Olympic Rock Climbers Are Getting Creative at Home on Lockdown

The Games—and the debut of sport climbing—may be postponed for one year, but Olympic rock climbers are sticking to their training regimens, even during the coronavirus isolations.
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Stefano Ghisolfi occasionally climbs his kitchen table to pass the time. Brooke Raboutou traverses her house, starting from the back of her staircase and gliding from room to room by scaling the walls. Kyra Condie hangs from the board she installed above a door frame in her apartment.

This is the new normal for Olympic rock climbers on lockdown.

As the coronavirus continues to spread, Olympic athletes around the world are figuring out how to maintain some semblance of a workout regimen while not knowing when they can return to their regular intense routines. It will be longer than anyone originally anticipated—the International Olympic Committee officially announced its decision on Tuesday to postpone the Tokyo 2020 Olympics and Paralympics until next year.

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Rock climbing—or sport climbing, as it will officially be called at the Games—is set to be one of four new sports to debut at the Tokyo Olympics. To train at the highest level, climbers need to be outside or go to gyms with equipment and climbing walls. With limited resources at home, climbers are devising innovative ways to stay fit for whenever the Games are rescheduled.

Ghisolfi is a senior member of the Italian climbing national team and a five-time World Cup champion. Before the coronavirus outbreak, he was in the midst of competing with three other climbers for the final spot on the Olympic squad. Only 20 men and 20 women will qualify, with each country having a maximum of four athletes on their team (two men and two women).

He lives in the quaint Italian village of Arco—about 200 miles east of Turin, 100 miles west of Venice, and 100 miles south of the Austrian border—in the northern part of the country where the pandemic is especially dire. While Ghisofli, 27, is thankful for his health and that of his girlfriend and their families, he also has to keep up his training, which he can do on the 16x10-foot climbing wall in his garage. He spends several hours a day on it, which not only keeps him in shape but takes his mind—albeit briefly—off the reason why he’s stuck at home.

Ghisolfi can go outside and sit on his balcony, but he can’t go for a run with the strict rules currently in place. So, for some version of cross-training, he’s turned to creating climbing challenges for his 131,000 Instagram followers. He recently started the “table training challenge” where the goal is to move in circles around your kitchen table or office desk without touching the ground. “I thought that if anyone was at home and the only thing they could hang on was a table, it could be fun,” Ghisolfi says. He’s done live-streaming and even made a 48-minute how-to video which starts with him showing people how to do pullups underneath their furniture. Every day he reposts a handful of clips of followers trying to mimic his movements.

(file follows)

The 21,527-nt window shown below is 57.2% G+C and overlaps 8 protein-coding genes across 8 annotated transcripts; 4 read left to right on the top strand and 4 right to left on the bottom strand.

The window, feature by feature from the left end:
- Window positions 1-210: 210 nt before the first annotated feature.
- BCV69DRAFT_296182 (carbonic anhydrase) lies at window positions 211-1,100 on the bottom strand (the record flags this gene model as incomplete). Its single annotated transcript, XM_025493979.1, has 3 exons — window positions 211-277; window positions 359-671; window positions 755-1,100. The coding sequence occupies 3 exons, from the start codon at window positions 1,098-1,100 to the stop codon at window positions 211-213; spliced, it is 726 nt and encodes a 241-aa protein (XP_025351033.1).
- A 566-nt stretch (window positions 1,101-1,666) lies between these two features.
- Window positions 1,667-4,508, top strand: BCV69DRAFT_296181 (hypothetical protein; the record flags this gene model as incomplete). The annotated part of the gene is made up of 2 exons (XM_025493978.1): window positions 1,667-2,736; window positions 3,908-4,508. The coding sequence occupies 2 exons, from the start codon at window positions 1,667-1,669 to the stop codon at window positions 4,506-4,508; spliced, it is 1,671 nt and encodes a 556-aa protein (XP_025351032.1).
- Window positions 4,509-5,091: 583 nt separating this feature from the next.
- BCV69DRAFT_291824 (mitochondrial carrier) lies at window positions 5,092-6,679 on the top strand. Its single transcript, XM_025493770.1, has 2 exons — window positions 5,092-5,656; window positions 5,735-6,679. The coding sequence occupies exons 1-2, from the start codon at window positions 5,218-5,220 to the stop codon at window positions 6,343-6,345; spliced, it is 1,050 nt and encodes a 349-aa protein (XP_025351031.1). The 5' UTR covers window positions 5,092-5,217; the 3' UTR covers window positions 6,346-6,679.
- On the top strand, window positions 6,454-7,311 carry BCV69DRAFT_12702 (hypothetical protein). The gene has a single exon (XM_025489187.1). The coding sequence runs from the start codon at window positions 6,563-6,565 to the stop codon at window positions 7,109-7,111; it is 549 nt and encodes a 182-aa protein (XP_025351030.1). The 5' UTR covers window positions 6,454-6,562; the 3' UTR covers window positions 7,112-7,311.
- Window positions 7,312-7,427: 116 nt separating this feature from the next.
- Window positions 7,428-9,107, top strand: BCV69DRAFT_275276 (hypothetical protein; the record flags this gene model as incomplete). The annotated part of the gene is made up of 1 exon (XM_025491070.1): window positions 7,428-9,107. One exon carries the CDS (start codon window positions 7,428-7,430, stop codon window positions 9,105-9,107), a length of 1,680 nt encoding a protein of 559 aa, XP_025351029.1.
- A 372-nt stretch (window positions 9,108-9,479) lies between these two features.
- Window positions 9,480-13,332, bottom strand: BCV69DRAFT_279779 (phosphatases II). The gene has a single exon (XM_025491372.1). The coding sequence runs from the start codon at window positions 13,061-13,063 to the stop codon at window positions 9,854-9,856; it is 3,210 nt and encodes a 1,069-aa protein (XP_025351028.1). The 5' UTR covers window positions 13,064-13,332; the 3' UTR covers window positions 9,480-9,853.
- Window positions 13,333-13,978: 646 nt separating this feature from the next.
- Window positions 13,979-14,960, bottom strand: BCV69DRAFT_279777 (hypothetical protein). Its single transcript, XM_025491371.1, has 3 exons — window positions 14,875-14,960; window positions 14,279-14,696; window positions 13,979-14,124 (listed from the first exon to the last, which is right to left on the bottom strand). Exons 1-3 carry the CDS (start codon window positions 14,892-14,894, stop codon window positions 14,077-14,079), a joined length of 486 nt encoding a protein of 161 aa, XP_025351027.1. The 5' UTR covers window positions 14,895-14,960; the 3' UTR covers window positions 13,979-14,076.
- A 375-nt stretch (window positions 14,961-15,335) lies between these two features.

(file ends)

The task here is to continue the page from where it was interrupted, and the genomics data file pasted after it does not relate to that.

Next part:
“I thought this would be a way to bring people together,” Ghisolfi says. “There are lots of people who are losing their jobs and it’s a critical situation, so I tried to keep people smiling and see the positives and make them laugh. I hope.”

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Ghisolfi’s videos have reached Salt Lake City, where Condie, one of four American climbers to have already qualified for the Tokyo Olympics, has been inspired. Abiding stay-at-home rules, Condie, 23, recently bought and installed a hang board, which looks like a thick bar with various climbing holds on it, over one of her door frames. She can do pull-ups, work on her finger and shoulder strength, make up canvassing routines, and work on her endurance simply by hanging on it for a few minutes at a time. With minimal equipment, she figures to make up some “off the wall stuff,” too, with a jump rope, a 30 lb. weighted vest and stretchy resistance bands. She’ll keep this up for however long she needs to with the Olympics postponed.

“I love training to get stronger,” she says. “Even if there’s no immediate goal to use it.”

Condie knows she could be stuck at home for weeks or months, which is fine for a homebody like her. But even elite athletes are human, and it can be tough to stay disciplined when you can easily sleep in or browse Netflix all day.

“To have to do this at home is a whole different battle because there are so many distractions,” Condie says. “It’s easy to be like, well, I’m going to watch TV. To get motivated at home has always been difficult for me. Even in school, I’d go to coffee shops to do homework.”

Raboutou, 18, is grateful to live with her parents in Boulder, Co., during such an uncertain time. It’s beneficial for training too, with both mom and dad being former World Cup climbing champions. They also have a small climbing wall in the basement that her dad built more than 10 years ago.

A big part of training, Raboutou says, is going to different gyms and getting experiences with different boulder formations. That’s important because at the Olympics, climbers will be asked to compete in a combined event which includes three disciplines: speed, boulder and lead climbing. Usually climbers specialize in one.

Eventually, Raboutou will go back to those gyms, life will get back to normal and the IOC will announce a new date for the Olympics. In the meantime, tables, chairs and homemade climbing walls will have to suffice.

“That’s the better and safer idea,” Ghisolfi says. “I can train safely without leaving my home, but most of the athletes cannot.”